Quartz' about-face on programmatic ads has big implications for digital publishing
"We recognize that the market is evolving and we need to make sure we are making it easier on marketers to use our platform to reach quality audiences," says Joy Robins, chief revenue officer at Quartz, adding that the decision to sell ads programmatically "was something we obviously approached really, really thoughtfully."
"This is the first time we have entered into a partnership like that for marketers looking to reach an affluent level of readers in a brand safe way," she added.
Quartz will join Concert's existing portfolio of premium publishers, which include Recode, Vox, The Verge and CNBC. Meanwhile, Quartz also says it's been doing private marketplace deals through programmatic since early 2018 (more on that in a bit). Private programmatic systems allow publishers more control than open exchanges, which Quartz is not adopting.
The news is significant because Quartz was perhaps the last publisher standing when it came to adopting programmatic technology to sell ads. BuzzFeed, which long shared Quartz's philosophical beliefs on programmatic, gave in last August when it announced that it, too, would sell digital ads through automation. The notion that publishers can flourish without adopting a programmatic solution seems to be over.
To be fair, Quartz won't be selling the sort of junk display ads that are scattered across the web. Instead, the company offers only a single ad unit that's both high impact and fits with the overall scheme of the website.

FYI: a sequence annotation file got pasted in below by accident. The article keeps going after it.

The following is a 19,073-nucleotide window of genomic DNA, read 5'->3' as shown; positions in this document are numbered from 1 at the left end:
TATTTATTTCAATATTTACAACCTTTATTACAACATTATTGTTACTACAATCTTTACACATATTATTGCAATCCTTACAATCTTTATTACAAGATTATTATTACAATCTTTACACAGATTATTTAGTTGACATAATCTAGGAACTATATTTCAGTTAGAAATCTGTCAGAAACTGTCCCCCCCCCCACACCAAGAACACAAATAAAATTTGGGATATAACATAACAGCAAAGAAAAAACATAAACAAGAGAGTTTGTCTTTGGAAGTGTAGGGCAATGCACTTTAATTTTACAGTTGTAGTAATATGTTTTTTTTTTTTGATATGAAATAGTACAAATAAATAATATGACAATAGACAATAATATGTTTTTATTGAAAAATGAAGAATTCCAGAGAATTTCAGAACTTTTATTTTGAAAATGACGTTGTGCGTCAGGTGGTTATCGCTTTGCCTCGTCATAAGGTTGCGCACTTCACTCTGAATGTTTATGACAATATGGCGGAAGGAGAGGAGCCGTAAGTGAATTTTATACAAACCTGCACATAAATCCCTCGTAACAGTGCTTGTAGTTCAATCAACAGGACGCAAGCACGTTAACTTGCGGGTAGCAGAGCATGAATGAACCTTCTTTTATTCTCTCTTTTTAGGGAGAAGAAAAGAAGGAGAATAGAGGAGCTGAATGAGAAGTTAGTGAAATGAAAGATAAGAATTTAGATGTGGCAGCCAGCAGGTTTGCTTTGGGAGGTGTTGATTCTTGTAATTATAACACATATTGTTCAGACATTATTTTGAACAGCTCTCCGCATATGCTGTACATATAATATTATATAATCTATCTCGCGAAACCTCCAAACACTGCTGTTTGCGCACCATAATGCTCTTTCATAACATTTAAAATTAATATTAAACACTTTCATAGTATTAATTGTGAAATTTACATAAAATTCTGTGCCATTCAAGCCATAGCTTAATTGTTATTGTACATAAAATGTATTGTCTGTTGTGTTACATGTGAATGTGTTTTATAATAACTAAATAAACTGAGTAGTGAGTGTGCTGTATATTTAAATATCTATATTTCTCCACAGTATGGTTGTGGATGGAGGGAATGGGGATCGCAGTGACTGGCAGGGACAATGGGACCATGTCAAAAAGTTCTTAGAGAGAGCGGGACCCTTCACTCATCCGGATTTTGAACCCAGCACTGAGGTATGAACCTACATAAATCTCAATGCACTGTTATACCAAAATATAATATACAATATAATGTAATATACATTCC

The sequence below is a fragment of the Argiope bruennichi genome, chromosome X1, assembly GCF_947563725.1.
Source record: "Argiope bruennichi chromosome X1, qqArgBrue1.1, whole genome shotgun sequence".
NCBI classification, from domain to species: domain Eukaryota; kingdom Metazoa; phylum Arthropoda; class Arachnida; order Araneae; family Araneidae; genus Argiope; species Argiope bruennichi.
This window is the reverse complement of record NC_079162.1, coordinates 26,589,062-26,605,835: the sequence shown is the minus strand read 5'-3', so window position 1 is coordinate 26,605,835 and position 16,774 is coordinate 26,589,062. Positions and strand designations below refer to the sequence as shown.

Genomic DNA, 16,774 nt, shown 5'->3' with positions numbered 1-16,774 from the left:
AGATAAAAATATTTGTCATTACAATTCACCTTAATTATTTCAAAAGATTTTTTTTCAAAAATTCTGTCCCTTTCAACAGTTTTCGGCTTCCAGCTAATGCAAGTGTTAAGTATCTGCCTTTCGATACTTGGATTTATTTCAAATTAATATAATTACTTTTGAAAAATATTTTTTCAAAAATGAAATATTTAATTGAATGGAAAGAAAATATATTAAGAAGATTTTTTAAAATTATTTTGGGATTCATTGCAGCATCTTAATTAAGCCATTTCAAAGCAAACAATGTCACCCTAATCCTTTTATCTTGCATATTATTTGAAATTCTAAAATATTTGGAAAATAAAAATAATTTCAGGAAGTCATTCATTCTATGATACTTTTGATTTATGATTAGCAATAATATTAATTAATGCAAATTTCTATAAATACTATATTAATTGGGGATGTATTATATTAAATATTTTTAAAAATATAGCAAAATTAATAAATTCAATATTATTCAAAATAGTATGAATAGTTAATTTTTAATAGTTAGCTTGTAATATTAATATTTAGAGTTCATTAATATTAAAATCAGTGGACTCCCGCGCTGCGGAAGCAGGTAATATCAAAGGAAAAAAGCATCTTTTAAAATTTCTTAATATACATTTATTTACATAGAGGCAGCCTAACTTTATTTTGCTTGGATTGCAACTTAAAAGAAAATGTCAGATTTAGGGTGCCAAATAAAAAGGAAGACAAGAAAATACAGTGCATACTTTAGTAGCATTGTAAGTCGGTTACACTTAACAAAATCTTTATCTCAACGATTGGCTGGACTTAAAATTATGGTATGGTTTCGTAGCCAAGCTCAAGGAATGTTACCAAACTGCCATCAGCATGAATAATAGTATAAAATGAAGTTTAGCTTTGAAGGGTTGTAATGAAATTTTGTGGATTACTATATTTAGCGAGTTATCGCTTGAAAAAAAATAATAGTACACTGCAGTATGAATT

Robins says it opted to work with Concert because it joins four other large, established publishers. "We remain in a position where we aren't in any available open marketplaces," Robins says, adding that the company has also started programmatic advertising through closed, private marketplace deals. "We are doing both private and very specific deals that are able to be traded using programmatic technology, but they have to be direct and use our custom units, which we believe provide value."
The company has an in-house team of 35 employees dubbed Quartz Creative—separate from its sales team—that works with brands and advertisers in creating ads beyond standard display units for its website. Robins believes the addition of Concert will benefit the creative team, and vice versa.
'Elite business executives'
Vox, Recode, The Verge, CNBC and Quartz collectively reach 86 million unique readers each month and, of those, 14 million are regarded as C-suite executives, or, C-suite "minus one" employees, meaning they're within earshot of decision makers, the companies say.
Concert says the addition of Quartz as an inventory partner will allow it "to offer an elite business distribution vehicle called 'Concert C-Suite' that reaches more next-generation executives and today's affluent decision-makers."
"One of the things we see is the C-suite expanding," Robins says. "You have the chief data officer, chief information officer—there are a lot more people involved with decisions. C-suite minus one are incredibly influential people and we believe it represents the premium nature of the audience within Concert."
On pre-roll video
When asked if its adoption of programmatic technology meant Quartz might consider running pre-roll video ads, Robins was quick to say no.
"We could make more money if we were to introduce pre-roll ads, but we won't do pre-roll because we just don't think it serves the reader," she says. "We won't trade out that user experience for adding additional revenue. It is not our ad model."